Black History Links

Black History Links

Sebastian Wright, a senior at Booker High School, one of the 2011 Manasota ASALH scholarship award recipients who will attend the University of Florida, discusses Black History at the March membership meeting.


The Mission of ASALH is to disseminate information about Black life, history, and culture. We believe a web site is an ideal way to do that. We envision the ASALH web site as a place that teachers, students and many others will go to find links to Black History. We are asking you to become part of our team and help us identify web sites that will provide such linkages.


Please submit your links to us via email at:

Information uncovered about slave trade in Camden, New Jersey:

Did You Know?

Sarasota Magazine features an article about Angola:

“Called one of the most significant historical sites in Florida and perhaps the U.S. by Florida historian Canter Brown Jr., Angola is a story of struggle, tragedy and ultimately, survival in the quest for freedom. Angola also reveals Florida’s important role as a sanctuary for escaped slaves who established settlements, farmed, traded and traveled.” Read The Article Here

An Underground Railroad Station in Iowa

In September of 2018, daughter of Manasota ASALH member, Robert Fitzgerald, stumbled upon a hidden piece of Black History while on a road trip across country – evidence of an Underground Railroad Station in Iowa. The marble floor in this old “train station” in Wilton, Iowa, contains replicas of quilts made and used by our enslaved ancestors to guide them to freedom. What a surprise to learn that this small, out of the way town was actually a gateway to freedom! Also, it is commendable that the Iowa State Government took an initiative to finance and hence preserve the memory of those courageous Black souls that passed through that spot! Thanks for sharing, Mr. Fitzgerald!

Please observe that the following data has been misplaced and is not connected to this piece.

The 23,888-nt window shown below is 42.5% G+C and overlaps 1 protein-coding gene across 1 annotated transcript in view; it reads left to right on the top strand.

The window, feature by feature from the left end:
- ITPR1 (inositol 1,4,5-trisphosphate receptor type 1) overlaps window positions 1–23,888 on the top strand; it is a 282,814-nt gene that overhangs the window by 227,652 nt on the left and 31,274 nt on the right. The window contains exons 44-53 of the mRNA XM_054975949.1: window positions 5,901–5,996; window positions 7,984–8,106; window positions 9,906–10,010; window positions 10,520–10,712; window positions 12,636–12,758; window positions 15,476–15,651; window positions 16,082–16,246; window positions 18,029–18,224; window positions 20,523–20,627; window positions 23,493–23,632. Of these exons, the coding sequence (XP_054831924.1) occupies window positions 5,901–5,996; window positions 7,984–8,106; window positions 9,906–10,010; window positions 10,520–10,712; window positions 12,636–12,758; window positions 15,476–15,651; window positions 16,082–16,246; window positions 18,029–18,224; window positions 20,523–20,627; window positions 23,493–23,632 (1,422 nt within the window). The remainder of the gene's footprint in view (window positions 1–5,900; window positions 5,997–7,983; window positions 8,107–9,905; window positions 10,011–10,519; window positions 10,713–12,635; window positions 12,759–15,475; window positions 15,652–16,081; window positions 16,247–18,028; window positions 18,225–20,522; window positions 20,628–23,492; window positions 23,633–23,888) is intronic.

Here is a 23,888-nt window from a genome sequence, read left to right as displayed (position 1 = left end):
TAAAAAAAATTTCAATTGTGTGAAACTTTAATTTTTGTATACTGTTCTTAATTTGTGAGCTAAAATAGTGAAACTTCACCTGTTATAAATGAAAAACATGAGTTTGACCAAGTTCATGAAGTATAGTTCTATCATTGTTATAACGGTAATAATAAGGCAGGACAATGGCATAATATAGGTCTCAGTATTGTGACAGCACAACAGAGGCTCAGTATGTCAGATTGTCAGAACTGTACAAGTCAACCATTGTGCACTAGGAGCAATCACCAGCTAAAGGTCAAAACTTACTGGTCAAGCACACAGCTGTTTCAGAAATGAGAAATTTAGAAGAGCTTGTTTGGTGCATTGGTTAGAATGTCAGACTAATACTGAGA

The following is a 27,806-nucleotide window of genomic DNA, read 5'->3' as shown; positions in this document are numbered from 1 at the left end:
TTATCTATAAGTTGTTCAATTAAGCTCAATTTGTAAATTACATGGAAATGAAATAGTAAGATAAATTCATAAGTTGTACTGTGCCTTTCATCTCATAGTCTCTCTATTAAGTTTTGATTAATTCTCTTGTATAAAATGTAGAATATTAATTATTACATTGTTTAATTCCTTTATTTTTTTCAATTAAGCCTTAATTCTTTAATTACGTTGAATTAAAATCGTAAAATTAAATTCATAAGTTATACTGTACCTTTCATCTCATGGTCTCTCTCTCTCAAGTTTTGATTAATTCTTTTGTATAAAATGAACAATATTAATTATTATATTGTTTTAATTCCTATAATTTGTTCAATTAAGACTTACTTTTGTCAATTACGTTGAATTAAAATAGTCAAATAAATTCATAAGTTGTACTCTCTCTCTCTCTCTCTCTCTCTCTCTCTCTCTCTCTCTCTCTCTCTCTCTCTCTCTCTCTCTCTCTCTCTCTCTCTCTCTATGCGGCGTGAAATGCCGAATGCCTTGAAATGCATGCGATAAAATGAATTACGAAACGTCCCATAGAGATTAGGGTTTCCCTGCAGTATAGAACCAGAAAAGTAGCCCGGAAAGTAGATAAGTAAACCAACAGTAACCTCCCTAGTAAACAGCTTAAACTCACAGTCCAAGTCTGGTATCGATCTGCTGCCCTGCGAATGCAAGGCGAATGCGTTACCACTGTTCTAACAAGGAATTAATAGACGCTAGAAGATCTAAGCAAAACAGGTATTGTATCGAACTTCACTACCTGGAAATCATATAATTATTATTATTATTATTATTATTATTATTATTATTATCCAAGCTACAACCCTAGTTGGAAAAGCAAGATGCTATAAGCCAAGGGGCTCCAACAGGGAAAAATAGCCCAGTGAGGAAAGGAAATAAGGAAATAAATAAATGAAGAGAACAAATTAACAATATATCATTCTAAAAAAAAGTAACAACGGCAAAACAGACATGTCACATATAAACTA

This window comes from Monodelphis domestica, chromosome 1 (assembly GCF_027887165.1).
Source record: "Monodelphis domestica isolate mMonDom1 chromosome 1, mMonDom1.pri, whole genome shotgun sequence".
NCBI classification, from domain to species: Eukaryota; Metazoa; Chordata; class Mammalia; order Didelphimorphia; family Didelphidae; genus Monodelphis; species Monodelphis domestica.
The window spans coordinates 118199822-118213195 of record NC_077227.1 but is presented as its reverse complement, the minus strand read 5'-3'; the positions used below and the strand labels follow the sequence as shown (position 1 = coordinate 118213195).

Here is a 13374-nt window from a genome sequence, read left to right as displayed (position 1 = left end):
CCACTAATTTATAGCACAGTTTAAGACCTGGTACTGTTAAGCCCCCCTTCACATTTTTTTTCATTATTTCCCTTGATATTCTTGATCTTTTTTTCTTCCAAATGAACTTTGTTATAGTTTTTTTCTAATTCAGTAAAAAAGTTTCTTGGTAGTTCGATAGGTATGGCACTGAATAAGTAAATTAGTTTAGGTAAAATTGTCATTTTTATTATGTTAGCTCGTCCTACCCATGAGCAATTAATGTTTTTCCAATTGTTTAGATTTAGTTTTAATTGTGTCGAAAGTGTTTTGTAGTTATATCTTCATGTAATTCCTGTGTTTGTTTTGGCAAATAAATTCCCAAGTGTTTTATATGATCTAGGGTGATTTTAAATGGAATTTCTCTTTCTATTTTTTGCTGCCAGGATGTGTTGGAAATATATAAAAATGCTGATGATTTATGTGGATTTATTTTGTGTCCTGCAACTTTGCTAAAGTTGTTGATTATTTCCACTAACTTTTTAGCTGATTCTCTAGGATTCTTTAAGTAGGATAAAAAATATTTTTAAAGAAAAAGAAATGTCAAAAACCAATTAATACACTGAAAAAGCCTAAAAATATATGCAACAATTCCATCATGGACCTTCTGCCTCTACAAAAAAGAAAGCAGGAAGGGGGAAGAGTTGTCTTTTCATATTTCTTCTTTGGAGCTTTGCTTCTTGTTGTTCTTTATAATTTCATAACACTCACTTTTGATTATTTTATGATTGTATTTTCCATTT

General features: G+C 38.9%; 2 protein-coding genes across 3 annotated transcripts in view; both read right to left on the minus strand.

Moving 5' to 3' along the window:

African-American Women included in Overlooked, stories of remarkable women in The New York Times

On March 8, 2018, journalist Amisha Padnani published an article, “How an Obits Project on Overlooked Women was Born.” The article included the statement: “Since 1851, obituaries in The New York Times have been dominated by white men. Now we’re adding the stories of other remarkable people.” Read The Article Here

Overlooked women featured in this series include: Nella Larsen, a Harlem Renaissance-era writer, Opera Diva Sissieretta Jones, and acclaimed Sculptor Edmonia Lewis.

The NAACP was founded on February 12, 1909, the centennial anniversary of the birth of Abraham Lincoln.

In the decades the followed, mayors of cities across the country began issuing yearly proclamations recognizing Negro History Week. By the late 1960s, thanks in part to the Civil Rights Movement and a growing awareness of black identity, Negro History Week had evolved into Black History Month on many college campuses. President Gerald R. Ford officially recognized Black History Month in 1976, calling upon the public to “seize the opportunity to honor the too-often neglected accomplishments of black Americans in every area of endeavor throughout our history.” Since then, every American president has designated February as Black History Month and endorsed a specific theme. The 2013 theme, At the Crossroads of Freedom and Equality: The Emancipation Proclamation and the March on Washington, marked the 150th and 50th anniversaries of two pivotal events in African-American history.